By JOSETTE HENDRIX
I’m a refugee, having fled with my father and mother at the age of 9, from Soviet occupied Bulgaria. I can tell you from experience, it is not a pleasant thing to leave your familiar and “normal habits” and adapt to a different culture. It changes you, and sometimes, in ways not for the better.
On his death bed, my father said to me, “Maybe we made a mistake leaving Bulgaria.” He said this because, after 40 years of struggle and labor in American plastics factories, he achieved the American dream: a house, two cars, money in the bank. But, he was dying, none of these things mattered anymore. Perhaps he remembered the more soulful ways of village life, the more lasting treasure of heartfelt connections to people and places, the true pleasures no amount of money can buy.
No mistake — I said to him without hesitation — you were right. I’m very clear about the American dream. It is liberty and freedom, it is the land of opportunity, it is equality and justice for all.
Though I was a child when we came to the US, I recognized the opportunities to evolve, in ways I couldn’t have, had I remained in the old country — in the old ways. I am better for it, I assured my father, despite all our losses. And, I believe any community I join, will be better for my contribution, because I can remind them this opportunity continues to exist, despite the disease of fear which has overtaken this nation.
What is this disease? The symptoms are so many and varied it is difficult to diagnose, but it has something to do with identity. Our entire nation is being rocked on this point: Who are we, as a nation? What does America stand for? And who am I?
On the surface culture gives us an identity; our language, clothes, food, music, dance; our habitual ways of life. But these are the most changeable aspects; continuously engaged in hybridization, cross-pollination, fusion. The root of culture has to do with values and the principles according to which we live; that’s how we define identity.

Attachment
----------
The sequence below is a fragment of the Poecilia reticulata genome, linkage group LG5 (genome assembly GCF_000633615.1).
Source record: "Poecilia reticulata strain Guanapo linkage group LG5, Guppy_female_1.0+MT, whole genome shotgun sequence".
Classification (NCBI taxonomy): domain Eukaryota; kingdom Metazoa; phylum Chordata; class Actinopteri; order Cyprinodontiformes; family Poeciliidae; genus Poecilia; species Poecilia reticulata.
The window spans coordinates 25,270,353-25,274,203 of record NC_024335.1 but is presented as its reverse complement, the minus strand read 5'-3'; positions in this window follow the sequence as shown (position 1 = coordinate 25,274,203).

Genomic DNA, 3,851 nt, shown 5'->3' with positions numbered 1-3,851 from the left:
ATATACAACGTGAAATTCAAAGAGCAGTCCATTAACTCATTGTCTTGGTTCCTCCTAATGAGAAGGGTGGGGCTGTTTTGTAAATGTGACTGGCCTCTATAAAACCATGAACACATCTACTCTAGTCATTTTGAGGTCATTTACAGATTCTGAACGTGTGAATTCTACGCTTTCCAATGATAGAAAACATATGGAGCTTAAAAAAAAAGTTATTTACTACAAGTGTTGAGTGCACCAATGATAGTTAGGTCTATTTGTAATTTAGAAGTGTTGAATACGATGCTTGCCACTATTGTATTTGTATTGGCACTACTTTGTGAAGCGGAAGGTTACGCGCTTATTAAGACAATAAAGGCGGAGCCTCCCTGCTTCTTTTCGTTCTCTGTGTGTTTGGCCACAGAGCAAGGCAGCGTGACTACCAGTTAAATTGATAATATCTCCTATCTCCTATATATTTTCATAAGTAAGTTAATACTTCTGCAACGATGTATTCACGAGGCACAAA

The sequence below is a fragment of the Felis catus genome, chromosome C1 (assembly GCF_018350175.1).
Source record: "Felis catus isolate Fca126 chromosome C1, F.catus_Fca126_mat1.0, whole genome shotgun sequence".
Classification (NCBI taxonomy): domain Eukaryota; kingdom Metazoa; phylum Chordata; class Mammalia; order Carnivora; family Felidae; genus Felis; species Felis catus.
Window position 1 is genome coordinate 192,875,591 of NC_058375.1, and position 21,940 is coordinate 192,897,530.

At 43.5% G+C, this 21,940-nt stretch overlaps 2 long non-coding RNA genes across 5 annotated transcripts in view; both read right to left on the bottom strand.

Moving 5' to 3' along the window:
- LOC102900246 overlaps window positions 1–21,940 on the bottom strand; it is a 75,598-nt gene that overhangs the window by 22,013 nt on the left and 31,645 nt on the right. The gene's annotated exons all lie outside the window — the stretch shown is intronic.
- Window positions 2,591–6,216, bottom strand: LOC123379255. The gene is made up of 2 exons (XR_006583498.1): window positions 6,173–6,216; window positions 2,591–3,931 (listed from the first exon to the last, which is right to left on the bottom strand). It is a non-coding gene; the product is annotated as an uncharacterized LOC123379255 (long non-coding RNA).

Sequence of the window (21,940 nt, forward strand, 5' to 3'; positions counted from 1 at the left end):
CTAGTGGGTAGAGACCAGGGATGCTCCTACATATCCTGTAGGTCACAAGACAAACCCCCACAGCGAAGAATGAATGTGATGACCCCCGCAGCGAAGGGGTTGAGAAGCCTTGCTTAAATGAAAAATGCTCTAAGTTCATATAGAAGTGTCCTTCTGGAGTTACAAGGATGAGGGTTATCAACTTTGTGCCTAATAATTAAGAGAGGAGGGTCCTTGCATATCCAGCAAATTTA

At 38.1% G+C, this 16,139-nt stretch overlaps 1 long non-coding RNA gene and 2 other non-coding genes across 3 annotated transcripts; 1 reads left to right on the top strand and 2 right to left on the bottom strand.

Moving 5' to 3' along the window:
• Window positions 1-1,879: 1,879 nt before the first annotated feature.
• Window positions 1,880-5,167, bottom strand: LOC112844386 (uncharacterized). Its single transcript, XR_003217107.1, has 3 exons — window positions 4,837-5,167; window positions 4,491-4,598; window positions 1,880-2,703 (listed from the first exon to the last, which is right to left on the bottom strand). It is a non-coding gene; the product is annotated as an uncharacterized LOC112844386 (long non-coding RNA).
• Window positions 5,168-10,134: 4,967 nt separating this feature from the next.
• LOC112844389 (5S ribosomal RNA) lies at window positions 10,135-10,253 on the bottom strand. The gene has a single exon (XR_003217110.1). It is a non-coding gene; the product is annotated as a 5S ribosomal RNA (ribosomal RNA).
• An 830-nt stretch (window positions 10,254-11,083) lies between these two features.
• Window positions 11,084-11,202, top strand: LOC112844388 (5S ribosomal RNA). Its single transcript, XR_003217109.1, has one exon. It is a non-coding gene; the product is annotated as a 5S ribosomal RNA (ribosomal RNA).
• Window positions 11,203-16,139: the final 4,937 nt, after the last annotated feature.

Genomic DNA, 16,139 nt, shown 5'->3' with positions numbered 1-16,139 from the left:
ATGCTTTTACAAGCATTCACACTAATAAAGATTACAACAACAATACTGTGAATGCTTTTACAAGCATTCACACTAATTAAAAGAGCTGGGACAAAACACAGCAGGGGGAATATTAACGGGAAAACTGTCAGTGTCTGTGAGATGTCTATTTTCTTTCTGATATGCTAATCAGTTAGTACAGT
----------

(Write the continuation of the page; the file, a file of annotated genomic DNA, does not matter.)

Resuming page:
Is “other” the infection, which must be kept out at all costs?
Islamic refugees reflect something significant back: the loss of connection to fundamental human values. Has our culture allowed materialism to reach cancer like proportions, to become more important than pursuit of those things which make a healthy and fulfilling life possible?
Who are you? Are you American first? Or are you a human being first?
Finding the point of sanity in this conversation now requires a different kind of listening, listening that can develop contact with someone completely different than ourselves, someone who speaks a completely different language, and sees a prospective we have no idea of, or have perhaps forgotten.
I straddle these contrasting world views in ways you, who have lived here always, cannot. This is the message of the refugee: I value every small scrap of life because I’ve lost everything except these bare bones. I understand the precarious preciousness of it all.
We are not better than you, the native plant. We are a little wilder, with different adaptations, perhaps a little more resilient. This is a good thing for the health of the culture, because the cure for any disease, especially this one, is not to retract and put up a wall. It is in fact to allow the inoculation of a mirroring back of the true values the American dream espouses, and which some of the diverse cultures peoples bring with them.
Editor’s note: Josette Hendrix is the executive director of the Northwest Language and Cultural Center in Langley.